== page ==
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- Our frequently updated database tracks every dollar. In the scorecard, we provide a summary generated from the latest numbers.
With the $700 billion authorized by Congress in October 2008 via the Emergency Economic Stabilization Act, the Treasury Department has been doling out the money via an alphabet soup of different programs.
In July 2010, the financial regulation overhaul reduced the amount authorized for TARP to $475 billion.
Below is a breakdown of the money promised or committed through those programs and a plain language description for each.
The following programs fall under this initiative:
(The `Healthy Bank` Program)
Most banks received their money through this program. When the Treasury Department started the Capital Purchase Program in October 2008, Treasury officials insisted that it was not a bailout for... More info...
(Loans to the Auto Industry)
In mid-December of 2008, the Bush administration stepped in to lend General Motors and Chrysler billions to prevent impending bankruptcy. Subsequently, the Obama administration kept the two companies afloat as... More info...
(Money for AIG)
The sole 'systemically significant' institution to get money through this program is AIG. On four separate occasions, the government offered aid to AIG to keep it from collapsing, rising from... More info...
(More Money for Citi and BofA)
Both Citigroup and Bank of America received $25 billion under the Capital Purchase Program. In both cases, they received additional aid, but since CPP was notionally for 'healthy' banks, it... More info...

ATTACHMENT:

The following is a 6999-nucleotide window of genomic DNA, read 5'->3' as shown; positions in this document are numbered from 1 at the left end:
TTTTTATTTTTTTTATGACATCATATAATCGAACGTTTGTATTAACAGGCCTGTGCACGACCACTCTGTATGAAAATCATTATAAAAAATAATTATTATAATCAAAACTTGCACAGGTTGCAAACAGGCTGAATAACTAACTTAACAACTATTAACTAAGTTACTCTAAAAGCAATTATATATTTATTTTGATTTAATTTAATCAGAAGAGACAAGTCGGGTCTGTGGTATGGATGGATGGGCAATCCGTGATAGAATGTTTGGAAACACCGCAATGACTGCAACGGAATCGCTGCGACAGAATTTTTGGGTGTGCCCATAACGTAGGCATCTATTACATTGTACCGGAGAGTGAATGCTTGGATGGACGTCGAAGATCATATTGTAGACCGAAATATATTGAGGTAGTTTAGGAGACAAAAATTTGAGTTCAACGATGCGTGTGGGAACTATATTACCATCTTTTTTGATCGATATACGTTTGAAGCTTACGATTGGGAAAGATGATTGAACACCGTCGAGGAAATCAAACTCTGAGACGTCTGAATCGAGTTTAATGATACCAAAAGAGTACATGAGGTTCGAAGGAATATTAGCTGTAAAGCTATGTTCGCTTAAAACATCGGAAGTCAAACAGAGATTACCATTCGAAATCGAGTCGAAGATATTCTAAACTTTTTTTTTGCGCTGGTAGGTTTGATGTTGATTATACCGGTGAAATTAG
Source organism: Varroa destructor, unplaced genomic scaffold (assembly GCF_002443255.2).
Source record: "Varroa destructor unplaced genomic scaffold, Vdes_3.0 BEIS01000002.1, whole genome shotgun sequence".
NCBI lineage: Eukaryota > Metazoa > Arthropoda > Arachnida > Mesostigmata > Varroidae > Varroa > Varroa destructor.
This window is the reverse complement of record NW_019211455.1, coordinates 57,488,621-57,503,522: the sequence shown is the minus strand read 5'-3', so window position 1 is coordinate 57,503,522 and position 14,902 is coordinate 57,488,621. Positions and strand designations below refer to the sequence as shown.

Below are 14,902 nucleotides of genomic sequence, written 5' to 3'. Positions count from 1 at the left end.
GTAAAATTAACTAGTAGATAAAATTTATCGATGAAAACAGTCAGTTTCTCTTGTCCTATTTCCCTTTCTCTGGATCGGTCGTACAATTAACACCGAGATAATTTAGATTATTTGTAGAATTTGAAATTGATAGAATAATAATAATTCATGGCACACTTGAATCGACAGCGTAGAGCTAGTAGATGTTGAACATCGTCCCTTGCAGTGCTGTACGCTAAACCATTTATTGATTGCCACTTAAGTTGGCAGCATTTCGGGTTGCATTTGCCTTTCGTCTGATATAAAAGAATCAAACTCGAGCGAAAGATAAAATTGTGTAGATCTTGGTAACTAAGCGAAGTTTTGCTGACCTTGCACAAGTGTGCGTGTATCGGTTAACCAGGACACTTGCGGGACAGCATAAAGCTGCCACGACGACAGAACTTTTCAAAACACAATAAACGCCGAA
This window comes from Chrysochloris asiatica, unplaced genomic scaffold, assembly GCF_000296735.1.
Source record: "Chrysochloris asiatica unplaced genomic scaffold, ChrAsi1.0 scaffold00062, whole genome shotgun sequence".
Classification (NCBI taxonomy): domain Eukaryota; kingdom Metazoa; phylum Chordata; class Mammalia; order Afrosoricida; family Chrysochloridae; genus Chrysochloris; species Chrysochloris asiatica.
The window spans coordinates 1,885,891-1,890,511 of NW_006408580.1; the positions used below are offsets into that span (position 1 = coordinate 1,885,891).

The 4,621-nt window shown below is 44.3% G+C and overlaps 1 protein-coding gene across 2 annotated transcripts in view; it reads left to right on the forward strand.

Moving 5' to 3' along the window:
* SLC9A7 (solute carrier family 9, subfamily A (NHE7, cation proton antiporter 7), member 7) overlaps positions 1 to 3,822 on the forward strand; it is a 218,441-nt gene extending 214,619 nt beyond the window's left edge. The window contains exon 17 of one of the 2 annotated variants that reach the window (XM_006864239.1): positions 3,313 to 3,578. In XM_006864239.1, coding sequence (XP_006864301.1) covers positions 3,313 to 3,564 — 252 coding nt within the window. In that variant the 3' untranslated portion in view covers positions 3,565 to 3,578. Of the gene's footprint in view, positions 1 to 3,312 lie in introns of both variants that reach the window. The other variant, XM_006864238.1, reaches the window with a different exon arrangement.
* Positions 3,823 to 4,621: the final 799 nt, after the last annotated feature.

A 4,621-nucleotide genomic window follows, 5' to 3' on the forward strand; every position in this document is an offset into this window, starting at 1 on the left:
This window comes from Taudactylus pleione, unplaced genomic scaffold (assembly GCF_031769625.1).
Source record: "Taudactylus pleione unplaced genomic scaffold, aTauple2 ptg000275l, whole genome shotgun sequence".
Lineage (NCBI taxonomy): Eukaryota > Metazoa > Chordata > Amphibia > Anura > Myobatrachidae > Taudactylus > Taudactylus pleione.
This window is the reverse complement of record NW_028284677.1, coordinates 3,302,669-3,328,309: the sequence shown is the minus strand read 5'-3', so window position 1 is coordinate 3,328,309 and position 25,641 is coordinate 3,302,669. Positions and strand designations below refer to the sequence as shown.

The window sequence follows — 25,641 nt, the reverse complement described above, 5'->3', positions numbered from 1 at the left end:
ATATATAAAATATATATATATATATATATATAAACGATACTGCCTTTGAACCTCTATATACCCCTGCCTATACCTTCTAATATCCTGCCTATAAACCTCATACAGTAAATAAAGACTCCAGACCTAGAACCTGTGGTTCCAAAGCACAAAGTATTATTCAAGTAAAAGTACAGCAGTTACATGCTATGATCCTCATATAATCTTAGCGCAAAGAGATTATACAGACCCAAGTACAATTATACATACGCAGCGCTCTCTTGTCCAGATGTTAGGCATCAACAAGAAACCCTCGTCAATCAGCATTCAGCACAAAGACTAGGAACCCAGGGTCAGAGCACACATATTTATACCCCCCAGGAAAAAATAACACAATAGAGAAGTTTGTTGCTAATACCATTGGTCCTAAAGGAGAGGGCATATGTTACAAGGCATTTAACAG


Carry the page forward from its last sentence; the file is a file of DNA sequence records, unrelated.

(The Mortgage Loan Modification Plan)
The administration's plan to stem foreclosures provides incentive payments to mortgage servicers, investors and homeowners to promote mortgage loan modifications and other foreclosure alternatives (like short sales). The Treasury has... More info...
(Public-Private Toxic Asset Purchases)
Addressing one of the roots of the financial crisis, the hard-to-value mortgages and asset-backed securities on banks' balance sheets, the program sought to jump-start the market for these assets. Under... More info...
(Money for States Hit Hardest by Crisis)
This program was created to provide up to $7.6 billion to fund "innovative measures" to help families in the states that were hardest hit by the aftermath of the burst... More info...
(Cheap Loans for Community Development Banks)
The program was designed to provide cheap financing to Community Development Financial Institutions (CDFI): banks, thrifts or credit unions that operate in markets underserved by traditional financial institutions. The idea... More info...
(Financing for Auto Parts Suppliers)
With auto parts suppliers struggling as much as the auto companies themselves, this program, announced in March 2009, provided guarantees and financing for auto parts suppliers who might otherwise be... More info...
(Program to Ease Small Biz Credit Market)
This "pilot program" involved the purchase of securities guaranteed by the Small Business Administration in order to "ensure that credit flows to entrepreneurs and small business owners." Purchases began in... More info...
(Refinancing Underwater Mortgages)
The program, announced in March of 2010, was aimed at helping homeowners who are underwater -- they owe more on their mortgage than their house is worth. The homeowner would... More info...
(Fed Program to Spur Lending)
The program, a collaboration between the Fed and the Treasury, was designed to provide up to $200 billion in Fed loans to owners of top-rated asset-backed securities. The idea was... More info...
(Limiting Losses for Citi and BofA)
This was another form of bailout for Citigroup and Bank of America. As part of the agreement in late November, 2008 to help Citigroup, the Treasury agreed to backstop a... More info...